In “Bloom” (2012), Kelle Hampton, the author of a popular blog, “Enjoying the Small Things”, shares the story of the birth and first year of her daughter, Nella’s, life. In “Life As We Know It” (1996), father Michael Bérubé recounts the first four years of his son’s life and his struggle to help James reach his full potential.
Science has changed the lives of so many families since 1968 when a diagnostic test for Down syndrome was developed. Tests are more and more reliable and genetic testing has become the norm for expectant parents. Raising a child with disabilities is not for everyone and the decision is not for anyone to judge. That said, the heartbreaking wait and the difficult decisions that have to be made are excruciating for everyone.
“Choosing Naia” (2002) is a book that breaks your heart, raises your spirits, soothes your soul, and explains the decision to decide to welcome a baby with Down syndrome into the heart of the family. Author Mitchell Zuckoff is not the parent; he writes instead of Greg and Tierney Fairchild and their struggle with the diagnosis and the decision. The book shares the miracles and science that keep Naia alive after birth and through open-heart surgery. It is a book for anyone who wants or needs to know more about the struggles with the diagnosis of Down syndrome and the brave decisions that are made.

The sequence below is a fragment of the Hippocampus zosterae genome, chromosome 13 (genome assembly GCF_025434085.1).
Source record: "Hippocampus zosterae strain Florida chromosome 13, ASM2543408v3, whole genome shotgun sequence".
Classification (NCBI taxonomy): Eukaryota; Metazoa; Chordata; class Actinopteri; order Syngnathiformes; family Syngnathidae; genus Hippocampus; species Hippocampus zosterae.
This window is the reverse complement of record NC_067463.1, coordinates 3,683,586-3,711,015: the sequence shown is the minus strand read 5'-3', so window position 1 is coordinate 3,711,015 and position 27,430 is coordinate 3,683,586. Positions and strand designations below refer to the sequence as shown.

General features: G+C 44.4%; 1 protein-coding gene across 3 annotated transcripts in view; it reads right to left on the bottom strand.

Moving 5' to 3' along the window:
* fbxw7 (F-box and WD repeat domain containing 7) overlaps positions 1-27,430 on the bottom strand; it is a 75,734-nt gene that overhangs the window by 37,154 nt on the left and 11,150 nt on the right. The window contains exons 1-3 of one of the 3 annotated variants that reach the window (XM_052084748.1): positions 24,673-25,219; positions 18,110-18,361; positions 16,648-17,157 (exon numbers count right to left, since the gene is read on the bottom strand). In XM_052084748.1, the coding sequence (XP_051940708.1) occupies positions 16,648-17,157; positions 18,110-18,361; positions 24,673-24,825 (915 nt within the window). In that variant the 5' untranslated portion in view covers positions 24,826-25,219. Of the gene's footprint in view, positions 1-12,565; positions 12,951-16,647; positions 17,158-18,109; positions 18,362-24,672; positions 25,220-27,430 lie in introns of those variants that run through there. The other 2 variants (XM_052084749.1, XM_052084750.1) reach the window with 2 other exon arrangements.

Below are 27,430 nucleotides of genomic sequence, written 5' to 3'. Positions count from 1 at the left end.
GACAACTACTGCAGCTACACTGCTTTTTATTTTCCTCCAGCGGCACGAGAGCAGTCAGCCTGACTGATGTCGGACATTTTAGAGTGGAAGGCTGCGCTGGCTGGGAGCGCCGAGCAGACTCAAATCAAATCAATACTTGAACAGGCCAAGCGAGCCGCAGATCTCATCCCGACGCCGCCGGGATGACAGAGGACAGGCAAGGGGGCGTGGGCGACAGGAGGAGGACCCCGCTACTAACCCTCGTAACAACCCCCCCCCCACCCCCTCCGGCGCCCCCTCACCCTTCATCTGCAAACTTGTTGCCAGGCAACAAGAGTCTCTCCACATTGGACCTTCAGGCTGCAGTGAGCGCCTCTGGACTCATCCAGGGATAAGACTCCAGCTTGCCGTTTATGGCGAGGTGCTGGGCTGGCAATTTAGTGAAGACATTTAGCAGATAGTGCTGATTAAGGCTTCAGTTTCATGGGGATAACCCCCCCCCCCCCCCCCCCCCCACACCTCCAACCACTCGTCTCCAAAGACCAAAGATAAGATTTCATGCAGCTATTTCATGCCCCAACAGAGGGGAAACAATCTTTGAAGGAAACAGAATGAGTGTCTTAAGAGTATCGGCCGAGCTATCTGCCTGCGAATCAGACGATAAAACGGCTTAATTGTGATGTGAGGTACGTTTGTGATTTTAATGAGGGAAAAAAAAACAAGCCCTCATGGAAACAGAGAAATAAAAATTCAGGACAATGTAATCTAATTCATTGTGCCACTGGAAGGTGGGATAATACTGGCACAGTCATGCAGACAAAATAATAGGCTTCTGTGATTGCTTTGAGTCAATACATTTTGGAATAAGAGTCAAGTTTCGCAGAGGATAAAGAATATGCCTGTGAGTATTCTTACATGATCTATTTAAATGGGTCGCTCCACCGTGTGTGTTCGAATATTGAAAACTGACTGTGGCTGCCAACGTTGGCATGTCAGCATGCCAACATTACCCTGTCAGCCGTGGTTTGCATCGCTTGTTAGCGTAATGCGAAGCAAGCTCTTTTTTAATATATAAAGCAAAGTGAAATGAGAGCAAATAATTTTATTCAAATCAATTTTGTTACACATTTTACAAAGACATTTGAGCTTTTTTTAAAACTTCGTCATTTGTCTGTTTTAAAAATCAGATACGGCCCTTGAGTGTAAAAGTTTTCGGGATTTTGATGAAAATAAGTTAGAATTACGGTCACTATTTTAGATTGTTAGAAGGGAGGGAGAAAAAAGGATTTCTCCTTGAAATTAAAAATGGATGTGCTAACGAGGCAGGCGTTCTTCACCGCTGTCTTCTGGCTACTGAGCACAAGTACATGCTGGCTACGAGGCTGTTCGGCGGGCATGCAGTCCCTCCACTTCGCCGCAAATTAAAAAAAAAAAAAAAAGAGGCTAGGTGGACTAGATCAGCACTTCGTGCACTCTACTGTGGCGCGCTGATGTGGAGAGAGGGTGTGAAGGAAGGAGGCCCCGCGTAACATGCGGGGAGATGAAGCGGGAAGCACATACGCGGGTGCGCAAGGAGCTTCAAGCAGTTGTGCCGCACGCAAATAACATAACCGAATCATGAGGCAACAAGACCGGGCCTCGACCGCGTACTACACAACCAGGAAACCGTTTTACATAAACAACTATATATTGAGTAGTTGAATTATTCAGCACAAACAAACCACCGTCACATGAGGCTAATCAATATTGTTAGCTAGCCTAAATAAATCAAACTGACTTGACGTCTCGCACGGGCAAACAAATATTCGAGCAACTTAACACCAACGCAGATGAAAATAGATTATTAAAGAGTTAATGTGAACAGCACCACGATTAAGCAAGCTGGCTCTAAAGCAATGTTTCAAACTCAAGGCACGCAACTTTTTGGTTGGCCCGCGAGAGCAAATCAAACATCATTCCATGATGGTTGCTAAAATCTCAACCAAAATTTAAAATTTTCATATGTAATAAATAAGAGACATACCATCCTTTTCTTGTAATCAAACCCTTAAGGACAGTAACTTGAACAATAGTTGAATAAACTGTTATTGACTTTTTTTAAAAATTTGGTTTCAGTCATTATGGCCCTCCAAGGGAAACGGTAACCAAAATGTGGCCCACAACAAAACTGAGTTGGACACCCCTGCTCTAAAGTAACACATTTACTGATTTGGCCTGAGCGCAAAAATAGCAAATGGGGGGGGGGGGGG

In my journey through the books available in our network, I read some of the fifty essays in “A Different Kind of Perfect” (2004) edited by three of the authors, each with a child with special needs. Mother Jennifer Beitz ends one of the accounts with words that become very familiar in this book and in almost all of the personal stories and on the blogs of family members who write about their precious children: “I see my daughter as the gift that I never thought to ask for. We are all learning more from her than we could ever teach her.”
There are many more books about Down syndrome and the children and families who face the challenges and blessings. Please call the library if you need help searching the Minuteman Library catalog for any information.